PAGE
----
Thursday, 16 July 2009

Advertising spend trends in the recession.


For a while it looked like there was no stopping the Internet advertising juggernaut.
In 2008, it accounted for £3,350 million in advertising expenditure -19.3% of all advertising revenue in the UK. Its growth rate was an impressive 19.1% since 2007,when all other media showed a decline of 8.5%.
The reality that has eluded most commentators is that the Internet is in the main a classified advertising vehicle. 77% of its revenue in 2008 came from this form of advertising. Paid for search is its main generator of income. It is the equivalent of yellow pages and Google dominate the market in paid for search.
In a recession all types of advertising suffer.
In 2008, online display advertising - banners, skyscrapers and MPU’s accounted for 5.6% of total display advertising. New estimates from Nielsen Media research suggest that the Internet’s share of display advertising dropped to 3.5% during the first half of 2009.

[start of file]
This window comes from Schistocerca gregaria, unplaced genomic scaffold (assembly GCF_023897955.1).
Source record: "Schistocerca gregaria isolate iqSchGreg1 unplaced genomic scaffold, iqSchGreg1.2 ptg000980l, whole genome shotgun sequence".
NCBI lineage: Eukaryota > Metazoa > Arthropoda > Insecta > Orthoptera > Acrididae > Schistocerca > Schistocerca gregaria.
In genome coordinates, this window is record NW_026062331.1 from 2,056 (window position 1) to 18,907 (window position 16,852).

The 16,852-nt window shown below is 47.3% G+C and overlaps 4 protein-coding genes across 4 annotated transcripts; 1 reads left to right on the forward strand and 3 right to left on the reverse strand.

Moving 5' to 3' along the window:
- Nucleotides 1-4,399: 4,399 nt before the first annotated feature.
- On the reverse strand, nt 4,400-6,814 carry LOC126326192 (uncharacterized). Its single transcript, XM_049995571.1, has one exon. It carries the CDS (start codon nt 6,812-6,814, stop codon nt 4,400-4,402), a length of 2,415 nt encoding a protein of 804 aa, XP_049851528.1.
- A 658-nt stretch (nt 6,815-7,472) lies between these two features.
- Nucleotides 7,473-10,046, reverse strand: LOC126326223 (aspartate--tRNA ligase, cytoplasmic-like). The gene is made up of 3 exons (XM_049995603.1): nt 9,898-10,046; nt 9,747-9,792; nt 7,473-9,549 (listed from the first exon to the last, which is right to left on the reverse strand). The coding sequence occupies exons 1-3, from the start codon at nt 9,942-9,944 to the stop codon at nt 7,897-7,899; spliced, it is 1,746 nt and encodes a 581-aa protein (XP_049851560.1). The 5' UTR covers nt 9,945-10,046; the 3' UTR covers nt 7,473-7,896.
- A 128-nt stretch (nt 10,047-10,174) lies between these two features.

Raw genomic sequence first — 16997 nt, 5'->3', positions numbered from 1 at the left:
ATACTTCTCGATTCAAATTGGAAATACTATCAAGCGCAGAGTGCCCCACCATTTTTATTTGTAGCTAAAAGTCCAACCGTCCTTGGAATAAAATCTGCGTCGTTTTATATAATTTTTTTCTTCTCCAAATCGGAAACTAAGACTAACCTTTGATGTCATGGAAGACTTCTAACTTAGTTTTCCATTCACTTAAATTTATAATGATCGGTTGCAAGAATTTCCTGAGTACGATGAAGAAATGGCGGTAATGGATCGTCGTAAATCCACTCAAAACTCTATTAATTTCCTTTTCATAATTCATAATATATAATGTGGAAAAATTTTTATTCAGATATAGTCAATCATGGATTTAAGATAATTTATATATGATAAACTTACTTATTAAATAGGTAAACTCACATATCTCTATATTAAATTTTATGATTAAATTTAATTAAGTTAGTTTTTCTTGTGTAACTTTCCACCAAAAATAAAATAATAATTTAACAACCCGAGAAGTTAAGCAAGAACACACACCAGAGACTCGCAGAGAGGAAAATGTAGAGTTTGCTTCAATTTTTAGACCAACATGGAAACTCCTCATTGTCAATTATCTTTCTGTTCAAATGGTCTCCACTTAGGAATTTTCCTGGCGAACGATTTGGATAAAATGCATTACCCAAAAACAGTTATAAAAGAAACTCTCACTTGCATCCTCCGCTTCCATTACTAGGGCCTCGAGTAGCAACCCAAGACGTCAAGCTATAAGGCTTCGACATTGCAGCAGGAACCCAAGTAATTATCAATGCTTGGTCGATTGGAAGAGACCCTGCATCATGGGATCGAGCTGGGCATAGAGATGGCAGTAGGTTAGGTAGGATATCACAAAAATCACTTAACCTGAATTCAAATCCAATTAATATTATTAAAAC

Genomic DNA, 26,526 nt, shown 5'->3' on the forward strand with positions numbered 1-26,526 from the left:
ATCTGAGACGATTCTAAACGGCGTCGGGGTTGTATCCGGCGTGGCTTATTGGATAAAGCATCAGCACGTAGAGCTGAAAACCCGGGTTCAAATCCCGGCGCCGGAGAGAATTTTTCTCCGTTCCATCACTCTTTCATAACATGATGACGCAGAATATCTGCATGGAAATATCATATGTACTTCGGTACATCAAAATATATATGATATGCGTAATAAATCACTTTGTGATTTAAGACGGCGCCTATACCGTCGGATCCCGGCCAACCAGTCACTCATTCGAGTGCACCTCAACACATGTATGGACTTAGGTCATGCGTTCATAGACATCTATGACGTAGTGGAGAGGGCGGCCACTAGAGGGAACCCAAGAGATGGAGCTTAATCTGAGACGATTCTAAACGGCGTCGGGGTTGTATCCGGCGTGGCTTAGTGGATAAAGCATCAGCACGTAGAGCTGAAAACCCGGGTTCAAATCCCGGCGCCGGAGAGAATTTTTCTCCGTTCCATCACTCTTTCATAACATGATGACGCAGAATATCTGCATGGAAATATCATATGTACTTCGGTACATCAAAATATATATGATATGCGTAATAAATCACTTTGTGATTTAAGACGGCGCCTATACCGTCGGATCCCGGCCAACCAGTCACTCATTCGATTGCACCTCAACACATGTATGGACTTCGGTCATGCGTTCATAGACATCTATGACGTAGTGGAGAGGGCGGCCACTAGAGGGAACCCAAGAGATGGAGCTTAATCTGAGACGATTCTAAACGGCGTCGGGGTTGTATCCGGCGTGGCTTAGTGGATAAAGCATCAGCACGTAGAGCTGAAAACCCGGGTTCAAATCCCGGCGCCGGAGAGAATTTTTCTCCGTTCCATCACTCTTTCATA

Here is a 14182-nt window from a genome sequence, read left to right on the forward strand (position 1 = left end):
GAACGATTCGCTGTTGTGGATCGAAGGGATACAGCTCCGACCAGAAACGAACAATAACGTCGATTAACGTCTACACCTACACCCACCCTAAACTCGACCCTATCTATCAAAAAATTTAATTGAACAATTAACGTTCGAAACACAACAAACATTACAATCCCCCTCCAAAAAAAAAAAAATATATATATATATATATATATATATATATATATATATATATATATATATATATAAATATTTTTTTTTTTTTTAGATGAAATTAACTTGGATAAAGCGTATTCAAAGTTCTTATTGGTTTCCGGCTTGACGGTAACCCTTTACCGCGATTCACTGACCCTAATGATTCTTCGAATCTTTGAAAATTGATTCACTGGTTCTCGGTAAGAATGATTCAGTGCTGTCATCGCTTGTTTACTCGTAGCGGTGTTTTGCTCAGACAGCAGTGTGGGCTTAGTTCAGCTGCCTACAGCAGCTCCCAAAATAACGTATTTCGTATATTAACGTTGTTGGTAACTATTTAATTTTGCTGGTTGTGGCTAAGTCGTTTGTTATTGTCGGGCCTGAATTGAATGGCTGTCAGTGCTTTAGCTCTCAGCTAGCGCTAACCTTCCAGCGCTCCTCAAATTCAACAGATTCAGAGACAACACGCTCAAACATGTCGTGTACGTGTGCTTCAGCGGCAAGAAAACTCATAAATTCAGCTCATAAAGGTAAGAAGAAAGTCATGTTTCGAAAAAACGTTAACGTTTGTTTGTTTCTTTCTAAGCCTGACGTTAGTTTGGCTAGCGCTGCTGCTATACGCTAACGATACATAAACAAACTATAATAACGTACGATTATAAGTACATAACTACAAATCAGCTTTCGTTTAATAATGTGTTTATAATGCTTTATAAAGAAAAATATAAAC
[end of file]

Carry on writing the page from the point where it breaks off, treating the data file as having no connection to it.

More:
If this is so, then it’s bad news for mainstream media owners who have led the surge of investment in on-line display advertising infrastructures. Even shrewd newspaper barons bought into Internet ventures like My Space without working out a financial model for recouping their investment. ITV paid a very large sum for Friends Reunited and only now have publicly announced their decision to wash their hands of it.
Quality newspapers have discovered that their on-line readers are younger and more mass market than their newspaper counterparts and as such less valuable.
Newspaper on-line inventory is ending up with blind networks for a fraction of their rate card price.
Advertising Agencies who invested in digital expertise and systems have discovered the days of high margins are over. In truth there is an over supply of online display opportunities. Advertisers once very keen, are now repenting their early enthusiasm.
Another digital collapse is imminent.
This is not to say that Search has had its day. Advertisers with transactional web sites will still exploit the Internet, but they will look for better bargains.
The absurdly high cost of demanded key words, like cheap car insurance, is over.